Former Olympian's fatal crash blamed on poor weather, bad decisions

By Alecia Rousseau of the Manawatu Guardian

Geoff Smale in 2010. Photo / supplied
Geoff Smale in 2010. Photo / supplied

Bad decisions, poor weather and incorrect ground level readings may have contributed to a fatal plane crash that killed an 86-year-old man, an inquest has been told.

Former Olympian Geoff Smale was found dead amid the wreckage of his high performance microlight after it crashed near Nelson on April 9, 2011.

He was flying from Auckland to Ashburton on his first solo flight, and had only 300 hours' experience.

The inquest into his death was held today at the Palmerston North District Court, lasting just two hours before Coroner Carla na Nagara reserved her decision.

Stuart Parker, an experienced microlight pilot and instructor, told the coroner that electronic flight instrument equipment used by Mr Smale in his aircraft displayed incorrect readings, averaging the elevation data.

"It showed that Geoff was at 400ft above ground level; but he was actually 200ft below," he said.

It is believed that Mr Smale saw this reading immediately prior to his accident on Mount Duppa, 20km northeast of Nelson.

Civil Aviation Authority safety investigator Colin Grounsell told the court Mr Smale might have relied on this equipment to get him out of trouble but he shouldn't have been there in the first place.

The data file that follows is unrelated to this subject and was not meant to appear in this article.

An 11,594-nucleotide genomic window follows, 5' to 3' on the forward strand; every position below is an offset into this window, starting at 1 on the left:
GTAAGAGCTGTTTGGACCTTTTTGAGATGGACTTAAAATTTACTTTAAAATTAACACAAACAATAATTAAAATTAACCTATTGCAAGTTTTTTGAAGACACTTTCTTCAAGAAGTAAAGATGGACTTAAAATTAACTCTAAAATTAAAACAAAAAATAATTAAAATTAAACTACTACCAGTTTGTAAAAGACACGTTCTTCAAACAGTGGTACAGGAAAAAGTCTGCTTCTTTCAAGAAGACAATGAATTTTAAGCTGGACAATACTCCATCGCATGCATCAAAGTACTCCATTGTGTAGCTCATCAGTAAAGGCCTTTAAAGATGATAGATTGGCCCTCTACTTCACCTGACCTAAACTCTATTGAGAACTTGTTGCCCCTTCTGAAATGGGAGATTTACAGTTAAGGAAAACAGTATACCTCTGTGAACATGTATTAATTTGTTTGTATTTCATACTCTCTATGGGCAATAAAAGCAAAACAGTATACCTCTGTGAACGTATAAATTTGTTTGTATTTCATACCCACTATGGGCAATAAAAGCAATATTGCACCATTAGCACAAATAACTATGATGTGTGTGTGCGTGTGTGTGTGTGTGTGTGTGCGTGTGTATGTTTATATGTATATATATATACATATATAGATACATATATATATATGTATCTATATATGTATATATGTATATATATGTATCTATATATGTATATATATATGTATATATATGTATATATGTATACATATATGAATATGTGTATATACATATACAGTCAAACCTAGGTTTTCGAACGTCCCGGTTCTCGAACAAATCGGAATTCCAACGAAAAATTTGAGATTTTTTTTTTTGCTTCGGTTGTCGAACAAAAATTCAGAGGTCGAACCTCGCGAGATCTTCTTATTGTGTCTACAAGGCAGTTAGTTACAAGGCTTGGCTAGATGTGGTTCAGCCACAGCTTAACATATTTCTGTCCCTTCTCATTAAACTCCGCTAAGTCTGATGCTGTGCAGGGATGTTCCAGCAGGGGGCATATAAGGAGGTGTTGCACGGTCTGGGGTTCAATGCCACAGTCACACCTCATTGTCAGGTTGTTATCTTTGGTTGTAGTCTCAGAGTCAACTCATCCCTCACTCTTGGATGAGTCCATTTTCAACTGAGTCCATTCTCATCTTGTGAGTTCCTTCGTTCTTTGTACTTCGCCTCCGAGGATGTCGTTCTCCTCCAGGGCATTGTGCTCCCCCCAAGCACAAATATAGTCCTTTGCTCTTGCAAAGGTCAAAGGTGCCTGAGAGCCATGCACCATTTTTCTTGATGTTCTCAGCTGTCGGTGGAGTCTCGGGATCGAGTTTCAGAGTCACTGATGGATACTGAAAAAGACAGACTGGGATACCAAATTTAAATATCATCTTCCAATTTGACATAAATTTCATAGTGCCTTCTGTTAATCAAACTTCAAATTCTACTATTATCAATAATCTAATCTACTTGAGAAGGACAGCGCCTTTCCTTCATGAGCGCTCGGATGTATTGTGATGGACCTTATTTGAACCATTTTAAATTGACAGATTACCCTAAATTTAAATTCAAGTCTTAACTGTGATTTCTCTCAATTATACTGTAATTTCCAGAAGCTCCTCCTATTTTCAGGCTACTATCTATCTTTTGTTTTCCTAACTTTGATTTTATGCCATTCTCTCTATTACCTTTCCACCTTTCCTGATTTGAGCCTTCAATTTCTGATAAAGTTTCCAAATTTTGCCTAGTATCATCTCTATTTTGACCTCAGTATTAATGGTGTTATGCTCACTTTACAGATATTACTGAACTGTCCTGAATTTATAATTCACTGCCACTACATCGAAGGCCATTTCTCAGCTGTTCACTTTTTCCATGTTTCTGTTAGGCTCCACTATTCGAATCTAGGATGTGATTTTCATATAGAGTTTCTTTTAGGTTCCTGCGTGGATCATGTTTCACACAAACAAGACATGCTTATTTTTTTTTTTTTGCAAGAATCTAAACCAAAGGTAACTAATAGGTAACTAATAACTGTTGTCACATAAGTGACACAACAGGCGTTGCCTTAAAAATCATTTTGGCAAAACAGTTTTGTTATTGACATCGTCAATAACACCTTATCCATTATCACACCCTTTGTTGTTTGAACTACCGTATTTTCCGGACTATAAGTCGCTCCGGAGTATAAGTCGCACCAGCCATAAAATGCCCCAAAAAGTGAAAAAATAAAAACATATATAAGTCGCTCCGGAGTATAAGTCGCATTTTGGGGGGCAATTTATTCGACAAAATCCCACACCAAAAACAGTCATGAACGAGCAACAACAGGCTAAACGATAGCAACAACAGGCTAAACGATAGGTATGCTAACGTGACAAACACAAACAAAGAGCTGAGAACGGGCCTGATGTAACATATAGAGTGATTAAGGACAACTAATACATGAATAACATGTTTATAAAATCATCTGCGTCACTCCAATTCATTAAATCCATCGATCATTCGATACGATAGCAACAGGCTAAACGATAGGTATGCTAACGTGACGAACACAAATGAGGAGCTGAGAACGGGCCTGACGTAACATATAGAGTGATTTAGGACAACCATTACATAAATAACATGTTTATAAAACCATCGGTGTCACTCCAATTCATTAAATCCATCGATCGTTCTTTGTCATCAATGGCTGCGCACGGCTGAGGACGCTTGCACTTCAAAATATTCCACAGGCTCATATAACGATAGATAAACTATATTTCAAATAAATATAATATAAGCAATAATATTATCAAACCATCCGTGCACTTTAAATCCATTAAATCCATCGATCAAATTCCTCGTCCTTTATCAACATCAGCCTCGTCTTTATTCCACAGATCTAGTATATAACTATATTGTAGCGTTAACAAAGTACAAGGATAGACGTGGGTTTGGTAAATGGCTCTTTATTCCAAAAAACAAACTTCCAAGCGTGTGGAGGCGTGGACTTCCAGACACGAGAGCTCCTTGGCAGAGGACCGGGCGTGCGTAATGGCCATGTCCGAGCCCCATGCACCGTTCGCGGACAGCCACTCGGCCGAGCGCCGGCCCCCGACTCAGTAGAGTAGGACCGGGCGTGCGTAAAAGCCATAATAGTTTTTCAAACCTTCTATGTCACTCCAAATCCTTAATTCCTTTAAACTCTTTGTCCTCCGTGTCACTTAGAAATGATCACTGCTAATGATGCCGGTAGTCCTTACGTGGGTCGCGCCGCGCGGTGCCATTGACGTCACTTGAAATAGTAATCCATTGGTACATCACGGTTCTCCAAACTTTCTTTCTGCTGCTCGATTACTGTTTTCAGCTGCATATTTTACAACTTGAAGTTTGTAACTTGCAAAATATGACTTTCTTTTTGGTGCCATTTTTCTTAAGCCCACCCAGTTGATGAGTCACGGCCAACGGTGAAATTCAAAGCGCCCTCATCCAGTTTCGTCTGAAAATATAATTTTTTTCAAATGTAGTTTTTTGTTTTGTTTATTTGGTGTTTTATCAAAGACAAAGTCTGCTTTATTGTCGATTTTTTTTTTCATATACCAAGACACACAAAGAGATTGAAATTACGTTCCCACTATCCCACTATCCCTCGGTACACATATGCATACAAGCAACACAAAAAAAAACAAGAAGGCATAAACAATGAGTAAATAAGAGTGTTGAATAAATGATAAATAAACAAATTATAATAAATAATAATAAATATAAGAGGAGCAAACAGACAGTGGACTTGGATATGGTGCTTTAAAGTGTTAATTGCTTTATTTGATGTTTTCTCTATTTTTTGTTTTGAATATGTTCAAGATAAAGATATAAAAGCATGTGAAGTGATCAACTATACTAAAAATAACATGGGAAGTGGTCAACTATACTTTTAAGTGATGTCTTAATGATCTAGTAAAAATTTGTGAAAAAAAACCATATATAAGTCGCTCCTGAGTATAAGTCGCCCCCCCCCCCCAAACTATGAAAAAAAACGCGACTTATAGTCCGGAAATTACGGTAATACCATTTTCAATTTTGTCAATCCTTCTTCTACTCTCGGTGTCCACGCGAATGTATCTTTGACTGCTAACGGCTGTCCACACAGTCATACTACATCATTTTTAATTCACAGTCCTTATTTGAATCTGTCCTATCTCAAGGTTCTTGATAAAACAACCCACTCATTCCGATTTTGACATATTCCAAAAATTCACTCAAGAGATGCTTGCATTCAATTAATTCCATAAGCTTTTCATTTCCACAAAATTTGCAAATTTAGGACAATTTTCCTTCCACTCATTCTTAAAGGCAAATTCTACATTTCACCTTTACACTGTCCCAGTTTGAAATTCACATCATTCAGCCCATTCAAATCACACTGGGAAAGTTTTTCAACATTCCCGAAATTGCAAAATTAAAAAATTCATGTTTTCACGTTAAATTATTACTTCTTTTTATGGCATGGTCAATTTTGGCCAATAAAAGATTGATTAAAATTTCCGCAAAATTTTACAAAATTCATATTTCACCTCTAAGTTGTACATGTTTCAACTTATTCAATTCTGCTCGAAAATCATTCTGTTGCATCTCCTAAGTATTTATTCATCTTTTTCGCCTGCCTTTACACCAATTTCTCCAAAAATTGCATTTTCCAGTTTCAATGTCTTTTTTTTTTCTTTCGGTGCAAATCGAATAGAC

Microlight pilots are obliged to follow visual flight rules which mean operating an aircraft in weather conditions generally clear enough to allow the pilot to see where he is headed.

"I was flying in Paraparaumu that day and I could see cloud across the top of the South Island," he said. "Mr Smale should have really turned back or landed in Paraparaumu."

Two flight plans had been established for the four-hour journey and despite being told by his friend Mike Leefe to take the most direct route, Mr Smale decided on the alternative.

"The route he chose to fly avoids any controlled airfields and this may have contributed to him taking this route - he wouldn't have had to make any calls to request clearance from the air controller," said Mr Grounsell.

But both routes posed similar challenges he said.

Richmond policeman David Colville said the search for Mr Smale began when he failed to arrive in Ashburton on April 9. Over the next two days, public sightings piled in and the wreckage was eventually found on April 11.

A post-mortem found the pilot had suffered very high impact injuries to his head, spine, chest and abdominal organs.

Mr Smale had received his pilot license at the age of 82.

- The Manawatu Guardian

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